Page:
Monday, 11 May 2020

COVID-19 in Croatia: 86 Tons of Protective Equipment Arrives on Final Shanghai Flight

May 11, 2020 - SF Airlines landed at Zagreb's Franjo Tudjman International Airport early Sunday morning on a direct flight from Shanghai and delivered about 86 tons of protective equipment to Croatia needed by the Croatian health system and other services during the coronavirus pandemic. reports that this is the seventh and so far the last shipment on direct flights from China to Croatia, the Public Relations Office of the Prime Minister's Office announced.

As pointed out, ensuring the supply of health and other systems with protective equipment is planned to continue with the delivery by land and sea.

About 80 tons of disinfectants and masks that Croatia bought from Sinopharm and about six tons of donations arrived on Sunday's flight.

A valuable donation of mechanical fans, coronavirus tests, and masks and visors from the Alibaba Foundation and the Jack Ma Foundation were delivered on the flight. It is a donation that is part of a series of similar initiatives by the two foundations to provide relief to parts of the world affected by the coronavirus pandemic. The foundations also fund vaccine research and development in China, as well as at the Peter Doherty Institute for Infection and Immunity in Melbourne and Columbia University in New York.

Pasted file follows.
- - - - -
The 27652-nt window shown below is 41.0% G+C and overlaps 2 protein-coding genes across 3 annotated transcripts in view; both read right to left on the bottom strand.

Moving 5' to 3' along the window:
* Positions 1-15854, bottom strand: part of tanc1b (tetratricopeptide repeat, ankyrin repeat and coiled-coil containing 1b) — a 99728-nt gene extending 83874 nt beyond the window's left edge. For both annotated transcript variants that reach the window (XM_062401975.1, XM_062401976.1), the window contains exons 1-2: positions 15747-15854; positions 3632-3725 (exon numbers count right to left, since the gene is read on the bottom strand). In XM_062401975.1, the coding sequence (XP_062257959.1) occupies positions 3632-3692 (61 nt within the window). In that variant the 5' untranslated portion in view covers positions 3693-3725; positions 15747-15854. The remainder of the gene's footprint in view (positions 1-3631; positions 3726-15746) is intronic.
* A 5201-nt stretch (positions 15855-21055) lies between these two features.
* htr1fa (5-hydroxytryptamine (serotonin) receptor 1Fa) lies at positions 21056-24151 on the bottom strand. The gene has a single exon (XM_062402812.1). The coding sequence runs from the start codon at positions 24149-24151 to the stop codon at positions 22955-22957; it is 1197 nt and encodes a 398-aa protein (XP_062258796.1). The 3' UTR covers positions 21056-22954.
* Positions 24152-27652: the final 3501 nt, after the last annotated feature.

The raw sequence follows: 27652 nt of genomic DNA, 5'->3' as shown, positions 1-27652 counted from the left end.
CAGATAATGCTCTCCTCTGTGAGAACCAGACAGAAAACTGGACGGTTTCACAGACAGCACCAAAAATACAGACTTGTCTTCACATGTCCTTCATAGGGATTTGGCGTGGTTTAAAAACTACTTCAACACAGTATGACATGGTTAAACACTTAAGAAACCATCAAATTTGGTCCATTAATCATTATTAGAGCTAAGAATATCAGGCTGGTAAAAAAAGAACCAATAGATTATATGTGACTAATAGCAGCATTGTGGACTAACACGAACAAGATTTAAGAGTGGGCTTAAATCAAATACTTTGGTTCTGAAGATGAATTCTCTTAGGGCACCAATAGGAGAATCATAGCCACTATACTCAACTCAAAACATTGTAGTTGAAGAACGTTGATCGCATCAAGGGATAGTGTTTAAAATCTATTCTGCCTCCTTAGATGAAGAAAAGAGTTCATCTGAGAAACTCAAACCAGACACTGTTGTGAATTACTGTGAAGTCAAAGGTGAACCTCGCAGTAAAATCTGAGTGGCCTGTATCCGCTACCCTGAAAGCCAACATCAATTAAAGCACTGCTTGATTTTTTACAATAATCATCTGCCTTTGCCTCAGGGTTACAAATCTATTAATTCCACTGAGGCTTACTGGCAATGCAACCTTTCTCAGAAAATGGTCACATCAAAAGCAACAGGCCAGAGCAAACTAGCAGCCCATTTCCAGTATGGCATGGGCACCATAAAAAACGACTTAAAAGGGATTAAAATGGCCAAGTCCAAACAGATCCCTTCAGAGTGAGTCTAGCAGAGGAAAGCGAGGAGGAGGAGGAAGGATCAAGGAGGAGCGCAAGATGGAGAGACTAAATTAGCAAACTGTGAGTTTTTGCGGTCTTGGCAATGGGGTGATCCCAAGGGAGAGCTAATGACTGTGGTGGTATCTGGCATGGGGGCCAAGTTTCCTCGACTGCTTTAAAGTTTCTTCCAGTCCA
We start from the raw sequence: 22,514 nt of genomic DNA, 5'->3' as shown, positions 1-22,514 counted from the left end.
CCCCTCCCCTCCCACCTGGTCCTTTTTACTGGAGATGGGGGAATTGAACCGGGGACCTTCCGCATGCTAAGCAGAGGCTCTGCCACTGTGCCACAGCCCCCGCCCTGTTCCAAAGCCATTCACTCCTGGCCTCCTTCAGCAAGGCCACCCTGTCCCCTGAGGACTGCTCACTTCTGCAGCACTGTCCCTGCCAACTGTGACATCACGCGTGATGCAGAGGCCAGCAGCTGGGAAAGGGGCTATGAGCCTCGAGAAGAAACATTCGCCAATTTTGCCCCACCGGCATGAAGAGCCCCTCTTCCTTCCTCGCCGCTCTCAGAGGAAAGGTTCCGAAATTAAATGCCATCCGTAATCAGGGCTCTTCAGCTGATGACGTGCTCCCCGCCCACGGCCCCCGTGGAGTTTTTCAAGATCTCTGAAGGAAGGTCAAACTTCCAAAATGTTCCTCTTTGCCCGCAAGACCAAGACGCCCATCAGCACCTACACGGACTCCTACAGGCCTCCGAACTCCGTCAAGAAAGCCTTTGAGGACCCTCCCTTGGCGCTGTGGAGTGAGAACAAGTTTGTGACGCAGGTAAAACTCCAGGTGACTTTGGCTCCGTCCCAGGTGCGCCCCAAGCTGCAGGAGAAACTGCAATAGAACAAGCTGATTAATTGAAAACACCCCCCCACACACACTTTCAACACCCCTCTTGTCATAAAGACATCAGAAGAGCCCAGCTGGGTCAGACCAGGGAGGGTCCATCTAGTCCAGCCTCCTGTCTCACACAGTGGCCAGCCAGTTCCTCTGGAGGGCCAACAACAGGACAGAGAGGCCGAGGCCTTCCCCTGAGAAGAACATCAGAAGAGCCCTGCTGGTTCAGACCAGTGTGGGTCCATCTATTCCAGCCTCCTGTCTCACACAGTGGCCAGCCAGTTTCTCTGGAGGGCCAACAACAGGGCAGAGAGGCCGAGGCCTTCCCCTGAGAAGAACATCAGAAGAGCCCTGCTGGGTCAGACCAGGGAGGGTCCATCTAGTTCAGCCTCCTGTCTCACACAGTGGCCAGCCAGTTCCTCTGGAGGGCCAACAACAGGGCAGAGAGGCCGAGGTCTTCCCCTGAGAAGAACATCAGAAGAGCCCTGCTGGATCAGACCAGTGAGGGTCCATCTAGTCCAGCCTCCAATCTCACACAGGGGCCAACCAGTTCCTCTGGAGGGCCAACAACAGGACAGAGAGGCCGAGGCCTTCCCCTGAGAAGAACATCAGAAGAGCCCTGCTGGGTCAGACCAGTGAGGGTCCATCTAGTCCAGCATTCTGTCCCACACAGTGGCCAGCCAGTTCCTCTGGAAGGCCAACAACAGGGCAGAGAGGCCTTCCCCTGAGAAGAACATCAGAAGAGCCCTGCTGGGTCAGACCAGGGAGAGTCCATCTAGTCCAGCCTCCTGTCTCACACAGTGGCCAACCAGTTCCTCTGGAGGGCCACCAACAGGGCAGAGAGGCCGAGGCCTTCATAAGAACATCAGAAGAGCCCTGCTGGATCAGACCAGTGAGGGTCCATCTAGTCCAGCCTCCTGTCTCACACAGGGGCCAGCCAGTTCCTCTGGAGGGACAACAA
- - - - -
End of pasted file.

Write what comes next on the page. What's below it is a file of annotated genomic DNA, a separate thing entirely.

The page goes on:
During the summer, donations from MEHECO Clinic for Infectious Diseases "Dr. Fran Mihaljević", Zhejiang Province to Istria County, donations to the Civil Protection Headquarters of the CitizenGO initiative and entrepreneur Mr. Cai Yu, responsible for opening the franchise of the Zagreb Museum of Illusions in Shanghai, were delivered.

Recall, on April 12, a direct flight from Shanghai brought around 60 tons of protective equipment to Zagreb for the Croatian health system and other services fighting the coronavirus pandemic, which was the first shipment of this kind since the outbreak of COVID-19.

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Tuesday, 31 March 2020

Coronavirus to Cost Thousands of Jobs, Steep Drops in Wages

March 31, 2020 — The coronavirus’s first non-medical victims are 8,000 workers facing unemployment, as well as 300,000 others facing steep paycuts down to minimum wage, according to Vecernji List.

The stark The Tax Administration yesterday said it received 39,047 requests from companies and craftsmen to delay their payment of taxes; one-third of the requests came from the hotel and catering industry.

In addition to companies and entrepreneurs who are banned from working, others with a drop in income of more than 20 percent, including the self-employed can count on government assistance in paying wages.